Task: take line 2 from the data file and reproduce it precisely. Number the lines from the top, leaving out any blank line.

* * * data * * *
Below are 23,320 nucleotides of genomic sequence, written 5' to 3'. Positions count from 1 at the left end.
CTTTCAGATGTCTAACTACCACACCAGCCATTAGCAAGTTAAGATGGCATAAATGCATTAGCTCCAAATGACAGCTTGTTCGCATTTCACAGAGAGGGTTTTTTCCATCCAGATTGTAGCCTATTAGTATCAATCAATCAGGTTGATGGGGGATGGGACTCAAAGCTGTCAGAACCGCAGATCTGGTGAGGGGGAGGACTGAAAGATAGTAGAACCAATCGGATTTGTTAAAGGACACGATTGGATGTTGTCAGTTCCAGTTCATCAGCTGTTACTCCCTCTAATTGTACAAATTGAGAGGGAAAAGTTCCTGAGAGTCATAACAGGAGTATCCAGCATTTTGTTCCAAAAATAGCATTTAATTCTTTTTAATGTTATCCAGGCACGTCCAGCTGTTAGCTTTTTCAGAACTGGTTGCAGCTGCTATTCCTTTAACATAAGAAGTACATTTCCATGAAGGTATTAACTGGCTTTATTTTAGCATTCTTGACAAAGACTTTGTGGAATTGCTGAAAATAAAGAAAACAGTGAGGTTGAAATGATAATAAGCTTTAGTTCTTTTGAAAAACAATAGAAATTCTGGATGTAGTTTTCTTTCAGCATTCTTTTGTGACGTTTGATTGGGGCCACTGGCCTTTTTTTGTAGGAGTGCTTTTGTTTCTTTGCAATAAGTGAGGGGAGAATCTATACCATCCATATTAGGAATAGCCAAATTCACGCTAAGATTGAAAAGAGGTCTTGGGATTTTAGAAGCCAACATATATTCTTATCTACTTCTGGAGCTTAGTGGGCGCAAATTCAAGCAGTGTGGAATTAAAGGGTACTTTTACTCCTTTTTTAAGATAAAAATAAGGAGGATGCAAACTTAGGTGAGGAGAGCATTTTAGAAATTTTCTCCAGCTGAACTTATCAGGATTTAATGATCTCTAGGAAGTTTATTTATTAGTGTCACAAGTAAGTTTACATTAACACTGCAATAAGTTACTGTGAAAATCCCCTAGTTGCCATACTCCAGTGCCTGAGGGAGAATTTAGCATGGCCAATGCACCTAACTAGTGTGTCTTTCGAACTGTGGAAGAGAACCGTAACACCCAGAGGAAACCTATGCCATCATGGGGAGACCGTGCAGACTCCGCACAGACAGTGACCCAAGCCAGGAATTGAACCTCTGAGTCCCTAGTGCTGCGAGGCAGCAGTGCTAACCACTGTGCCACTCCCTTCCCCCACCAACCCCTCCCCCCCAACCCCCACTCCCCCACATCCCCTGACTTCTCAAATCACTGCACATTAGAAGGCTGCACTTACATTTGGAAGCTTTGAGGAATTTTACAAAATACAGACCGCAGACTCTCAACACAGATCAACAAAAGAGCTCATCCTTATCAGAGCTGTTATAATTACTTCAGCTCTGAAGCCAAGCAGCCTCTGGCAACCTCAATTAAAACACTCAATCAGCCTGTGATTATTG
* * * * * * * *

CTTTCAGATGTCTAACTACCACACCAGCCATTAGCAAGTTAAGATGGCATAAATGCATTAGCTCCAAATGACAGCTTGTTCGCATTTCACAGAGAGGGTTTTTTCCATCCAGATTGTAGCCTATTAGTATCAATCAATCAGGTTGATGGGGGATGGGACTCAAAGCTGTCAGAACCGCAGATCTGGTGAGGGGGAGGACTGAAAGATAGTAGAACCAATCGGATTTGTTAAAGGACACGATTGGATGTTGTCAGTTCCAGTTCATCAGCTGTTACTCCCTCTAATTGTACAAATTGAGAGGGAAAAGTTCCTGAGAGTCATAACAGGAGTATCCAGCATTTTGTTCCAAAAATAGCATTTAATTCTTTTTAATGTTATCCAGGCACGTCCAGCTGTTAGCTTTTTCAGAACTGGTTGCAGCTGCTATTCCTTTAACATAAGAAGTACATTTCCATGAAGGTATTAACTGGCTTTATTTTAGCATTCTTGACAAAGACTTTGTGGAATTGCTGAAAATAAAGAAAACAGTGAGGTTGAAATGATAATAAGCTTTAGTTCTTTTGAAAAACAATAGAAATTCTGGATGTAGTTTTCTTTCAGCATTCTTTTGTGACGTTTGATTGGGGCCACTGGCCTTTTTTTGTAGGAGTGCTTTTGTTTCTTTGCAATAAGTGAGGGGAGAATCTATACCATCCATATTAGGAATAGCCAAATTCACGCTAAGATTGAAAAGAGGTCTTGGGATTTTAGAAGCCAACATATATTCTTATCTACTTCTGGAGCTTAGTGGGCGCAAATTCAAGCAGTGTGGAATTAAAGGGTACTTTTACTCCTTTTTTAAGATAAAAATAAGGAGGATGCAAACTTAGGTGAGGAGAGCATTTTAGAAATTTTCTCCAGCTGAACTTATCAGGATTTAATGATCTCTAGGAAGTTTATTTATTAGTGTCACAAGTAAGTTTACATTAACACTGCAATAAGTTACTGTGAAAATCCCCTAGTTGCCATACTCCAGTGCCTGAGGGAGAATTTAGCATGGCCAATGCACCTAACTAGTGTGTCTTTCGAACTGTGGAAGAGAACCGTAACACCCAGAGGAAACCTATGCCATCATGGGGAGACCGTGCAGACTCCGCACAGACAGTGACCCAAGCCAGGAATTGAACCTCTGAGTCCCTAGTGCTGCGAGGCAGCAGTGCTAACCACTGTGCCACTCCCTTCCCCCACCAACCCCTCCCCCCCAACCCCCACTCCCCCACATCCCCTGACTTCTCAAATCACTGCACATTAGAAGGCTGCACTTACATTTGGAAGCTTTGAGGAATTTTACAAAATACAGACCGCAGACTCTCAACACAGATCAACAAAAGAGCTCATCCTTATCAGAGCTGTTATAATTACTTCAGCTCTGAAGCCAAGCAGCCTCTGGCAACCTCAATTAAAACACTCAATCAGCCTGTGATTATTG